GUEST BLOG: Paul – Labour – an identity crisis.


Naomi Klein’s seminal book the Shock Doctrine looks at the history of neo-liberalism and the methods by which it was implemented, first in South America, then the western democracies.

The U.S.A and the U.K. both saw the crazed ideas of Ayn Rand forced on them by the extreme right wing parties of Thatcher and Reagan. Bitter battles were fought in the 1980s as these policies were forced on the working people of these two countries.

It’s a pity a chapter about New Zealand did not feature in the book. For Aotearoa’s introduction to neo-liberalism came after a coup within the Labour Party, which saw the party of the working classes being hijacked by an inner cabal ; they were devoted to economic liberalism and proceeded to inflict all the zombie economic policies prescribed by Hayek and Friedman. These included such hammer blows to New Zealand’s working class as privatization, union bashing, fiscal austerity, deregulation, free trade deals and cuts in government spending, which cumulatively eroded away all the hard won rights gained since the start of the 20th century.

New Zealand’s adoption of neo-liberalism was unique, as they were implemented by a party founded on socialist principles.

TDB Recommends

And as it did this, Labour gave up fighting the key battle over the economy in the 1980s, ceding control to unregulated capitalism, which has since ripped the heart out of this country. Instead it directed its energies to ‘identity’ issues. Right from the start, this has been a distraction. New Zealand felt so proud of Lange’s anti-nuclear stance – so proud they forgot this was the same government that sold New Zealand’s assets for a song, creating our own oligarchs, to match the Russian variety.

Flash forward 33 years and Labour remains plagued by its dance with the devil of neo-liberalism.

It has never truly apologised to New Zealand workers for the actions of the 4th Labour government and its capture by the liberal class is intact to this day.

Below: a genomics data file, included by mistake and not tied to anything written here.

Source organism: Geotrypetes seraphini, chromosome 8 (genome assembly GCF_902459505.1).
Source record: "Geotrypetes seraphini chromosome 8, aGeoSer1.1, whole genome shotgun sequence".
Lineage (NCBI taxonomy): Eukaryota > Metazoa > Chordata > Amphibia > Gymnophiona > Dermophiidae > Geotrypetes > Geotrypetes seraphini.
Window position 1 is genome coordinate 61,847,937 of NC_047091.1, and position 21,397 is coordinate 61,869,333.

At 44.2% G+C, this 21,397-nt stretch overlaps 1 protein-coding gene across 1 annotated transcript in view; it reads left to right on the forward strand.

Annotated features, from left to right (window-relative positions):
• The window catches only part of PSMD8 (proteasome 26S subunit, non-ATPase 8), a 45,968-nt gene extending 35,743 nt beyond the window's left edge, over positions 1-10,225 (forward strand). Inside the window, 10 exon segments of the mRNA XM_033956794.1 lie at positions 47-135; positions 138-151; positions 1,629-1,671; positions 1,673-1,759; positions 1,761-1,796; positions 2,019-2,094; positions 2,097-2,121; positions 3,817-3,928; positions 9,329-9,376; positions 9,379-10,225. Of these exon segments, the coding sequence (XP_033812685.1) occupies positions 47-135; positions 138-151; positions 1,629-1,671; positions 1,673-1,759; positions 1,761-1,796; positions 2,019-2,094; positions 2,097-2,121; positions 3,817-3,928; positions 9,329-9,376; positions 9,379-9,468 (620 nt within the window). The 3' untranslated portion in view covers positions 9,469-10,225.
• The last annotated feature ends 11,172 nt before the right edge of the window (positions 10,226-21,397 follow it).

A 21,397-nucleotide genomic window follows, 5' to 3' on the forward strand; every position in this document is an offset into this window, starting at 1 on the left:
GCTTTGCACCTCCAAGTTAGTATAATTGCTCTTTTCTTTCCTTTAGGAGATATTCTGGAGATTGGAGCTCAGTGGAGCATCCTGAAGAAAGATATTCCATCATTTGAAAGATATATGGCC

The events of last week when the unity of the party was sacrificed for another issue of identity politics will only create more disengaged voters, who see a party that has lost its sight of the main prize.

The urban liberals who prioritise identity politics above seizing control of the economy for workers and citizens are the Labour supporters who don’t get hurt when National wins an election.

They don’t struggle to pay their rent.

They don’t struggle to buy their children food for lunch.

They don’t struggle.

If Labour want to win the election and change the lives of all New Zealander’s for the better, it must do one thing. It must offer a genuine alternative to neo-liberalism.


Paul is a Political Blogger with a focus on the neo-liberal economy, climate change and the western media’s slavish support of the US neo-con narrative. He was banned from The Standard for 3 years for suggesting the Left, Liberals and Progressives should work together to change the National Government. 


  1. Labour needs to get rid of its Neoliberal past. Needs to embrace socialist principles again.


    How does that happen without sacrificing principles of equality and fighting against bigotry?

    • The liberalisation of society – women’s movement, LGBT and indigenous rights , etc – has run independent of neoliberalism and – infact – neoliberalism runs counter to equality (as many academic works have proven, like the Spirit Level). This is why the Democratic Party failed so badly – it’s not acceptable to vote in a woman if she is a woman who doesn’t stand for all women (particularly for the younger generation).